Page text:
As with Claud, the Holy Spirit delights to help us to live out of our new selves and become more like Christ.
English preacher F. B. Meyer (1847–1929) used the example of an egg to illustrate what he called “the deep philosophy of the indwelling Christ.” He noted how the fertilized yolk is a little “life germ” that grows more and more each day until the chick is formed in the shell. So too will Jesus come to live with us through His Holy Spirit, changing us: “from now on Christ is going to grow and increase and absorb into Himself everything else, and be formed in you.”
Meyer apologized for stating the truths of Jesus imperfectly, knowing that his words couldn’t fully convey the wonderful reality of Christ dwelling in believers through the Holy Spirit. But he urged his listeners to share with others, however imperfectly, what Jesus meant when He said, “On that day you will realize that I am in my Father, and you are in me, and I am in you” (John 14:20). Jesus said these words on the night of His last supper with His friends. He wanted them to know that He and His Father would come and make their home with those who obey Him (v. 23). This is possible because through the Spirit, Jesus dwells in His believers, changing them from the inside out.
No matter how you picture it, we have Christ living inside us, guiding us and helping us to grow more like Him.
Seeking to affirm some children who live on the streets in Mumbai, India, Ranjit created a song of their names. Coming up with a unique melody for each name, he taught them the tune, hoping to give them a positive memory related to what they’re called. For children who don’t regularly hear their name spoken in love, he bestowed on them a gift of respect.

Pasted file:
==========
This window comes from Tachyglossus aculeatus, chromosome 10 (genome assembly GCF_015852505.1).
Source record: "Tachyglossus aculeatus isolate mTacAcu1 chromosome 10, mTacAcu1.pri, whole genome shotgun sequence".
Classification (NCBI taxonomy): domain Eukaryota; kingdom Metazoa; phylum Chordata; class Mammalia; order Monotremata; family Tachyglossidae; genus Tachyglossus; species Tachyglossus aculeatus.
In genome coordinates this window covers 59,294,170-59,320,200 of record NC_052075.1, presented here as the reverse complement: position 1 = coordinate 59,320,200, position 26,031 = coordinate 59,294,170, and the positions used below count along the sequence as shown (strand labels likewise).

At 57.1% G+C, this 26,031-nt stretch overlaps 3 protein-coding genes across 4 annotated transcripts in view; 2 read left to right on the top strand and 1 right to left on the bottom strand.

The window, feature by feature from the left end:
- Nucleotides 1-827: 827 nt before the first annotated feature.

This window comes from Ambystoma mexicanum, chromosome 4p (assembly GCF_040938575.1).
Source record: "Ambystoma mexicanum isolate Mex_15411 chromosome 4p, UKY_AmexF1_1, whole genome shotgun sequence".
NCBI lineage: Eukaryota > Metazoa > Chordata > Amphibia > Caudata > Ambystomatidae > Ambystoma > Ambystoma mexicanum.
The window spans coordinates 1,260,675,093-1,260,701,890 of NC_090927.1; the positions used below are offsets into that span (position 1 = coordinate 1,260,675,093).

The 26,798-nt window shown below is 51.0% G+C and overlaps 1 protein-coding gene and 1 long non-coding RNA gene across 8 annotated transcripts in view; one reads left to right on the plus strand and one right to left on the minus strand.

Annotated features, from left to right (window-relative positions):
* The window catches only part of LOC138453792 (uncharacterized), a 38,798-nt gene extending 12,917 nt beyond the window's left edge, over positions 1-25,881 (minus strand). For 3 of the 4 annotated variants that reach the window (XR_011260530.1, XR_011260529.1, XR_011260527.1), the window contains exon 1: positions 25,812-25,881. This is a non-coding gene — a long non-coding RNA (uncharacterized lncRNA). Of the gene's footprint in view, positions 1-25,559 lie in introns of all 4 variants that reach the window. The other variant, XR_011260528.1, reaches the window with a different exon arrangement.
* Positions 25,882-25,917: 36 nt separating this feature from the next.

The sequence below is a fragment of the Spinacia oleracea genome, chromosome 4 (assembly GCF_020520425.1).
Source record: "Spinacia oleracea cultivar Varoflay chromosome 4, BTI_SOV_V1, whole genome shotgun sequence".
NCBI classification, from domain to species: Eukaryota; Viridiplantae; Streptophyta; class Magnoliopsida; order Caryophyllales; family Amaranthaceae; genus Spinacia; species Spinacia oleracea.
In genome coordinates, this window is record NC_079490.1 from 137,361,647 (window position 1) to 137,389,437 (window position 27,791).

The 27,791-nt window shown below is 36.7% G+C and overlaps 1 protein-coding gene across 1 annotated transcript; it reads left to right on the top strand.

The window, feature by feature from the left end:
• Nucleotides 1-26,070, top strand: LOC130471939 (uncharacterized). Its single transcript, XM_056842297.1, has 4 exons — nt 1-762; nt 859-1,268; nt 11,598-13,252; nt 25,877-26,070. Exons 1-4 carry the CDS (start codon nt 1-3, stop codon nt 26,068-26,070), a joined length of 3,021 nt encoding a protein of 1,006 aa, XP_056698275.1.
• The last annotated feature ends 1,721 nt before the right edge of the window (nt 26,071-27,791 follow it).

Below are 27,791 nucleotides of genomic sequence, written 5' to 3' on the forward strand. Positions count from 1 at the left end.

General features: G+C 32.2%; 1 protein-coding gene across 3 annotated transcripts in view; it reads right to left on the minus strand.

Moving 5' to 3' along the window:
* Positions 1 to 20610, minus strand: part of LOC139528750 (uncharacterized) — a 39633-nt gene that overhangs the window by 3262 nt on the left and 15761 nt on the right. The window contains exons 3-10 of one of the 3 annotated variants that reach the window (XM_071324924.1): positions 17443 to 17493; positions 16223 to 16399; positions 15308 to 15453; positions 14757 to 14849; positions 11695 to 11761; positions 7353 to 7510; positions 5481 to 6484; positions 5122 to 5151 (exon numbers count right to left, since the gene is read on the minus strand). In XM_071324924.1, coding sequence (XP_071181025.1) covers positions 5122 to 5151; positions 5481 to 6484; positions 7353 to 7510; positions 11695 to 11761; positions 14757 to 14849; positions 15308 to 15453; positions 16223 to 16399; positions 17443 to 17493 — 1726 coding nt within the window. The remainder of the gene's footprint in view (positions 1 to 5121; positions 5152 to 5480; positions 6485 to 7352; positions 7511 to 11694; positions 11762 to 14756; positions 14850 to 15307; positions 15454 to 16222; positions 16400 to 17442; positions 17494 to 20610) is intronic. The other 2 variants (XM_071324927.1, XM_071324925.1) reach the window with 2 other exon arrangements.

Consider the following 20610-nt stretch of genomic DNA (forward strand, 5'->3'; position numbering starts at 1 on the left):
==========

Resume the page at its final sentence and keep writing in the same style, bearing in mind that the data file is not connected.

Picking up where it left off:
Names are important in the Bible, often reflecting a person’s character traits or new role. For instance, God changed the names of Abram and Sarai when He made a covenant of love with them, promising that He would be their God and they would be His people. Abram, which means exalted father, became Abraham, which means father of many. And Sarai, which means princess, became Sarah, which means princess of many (see Genesis 17:5, 15).
God’s new names included the gracious promise that they would no longer be childless. When Sarah gave birth to their son, overjoyed, they named him Isaac, which means “he laughs”: “Sarah said, ‘God has brought me laughter, and everyone who hears about this will laugh with me’” (Genesis 21:6).
We show honor and respect to people when we call them by name and affirm who God has created them to be. A loving nickname that affirms someone’s unique qualities as one created in the image of God can do the same.
At the end of a meal to mark Passover, a traditional Jewish holiday that celebrates and remembers the greatness of God’s saving work, church members expressed their joy by dancing together in a circle. Barry stood back, watching with a huge smile. He remarked how much he loved these occasions, saying, “This is my family now. This is my community. I’ve found somewhere where I know I can love and be loved . . . where I belong.”
In his childhood, Barry suffered cruel emotional and physical abuse, robbing him of his joy. But his local church welcomed him and introduced him to Jesus. Finding their unity and joy infectious, he began following Christ and felt loved and accepted.
In Psalm 133, King David used powerful images to illustrate the far-reaching effects of the “good and pleasant” unity of God’s people. He said it’s like someone who’s anointed with precious oil, the liquid running down over their collar (v. 2). This anointing was common in the ancient world, sometimes as a greeting when one entered a home. David also compared this unity to the dew that falls on the mountain bringing life and blessing (v. 3).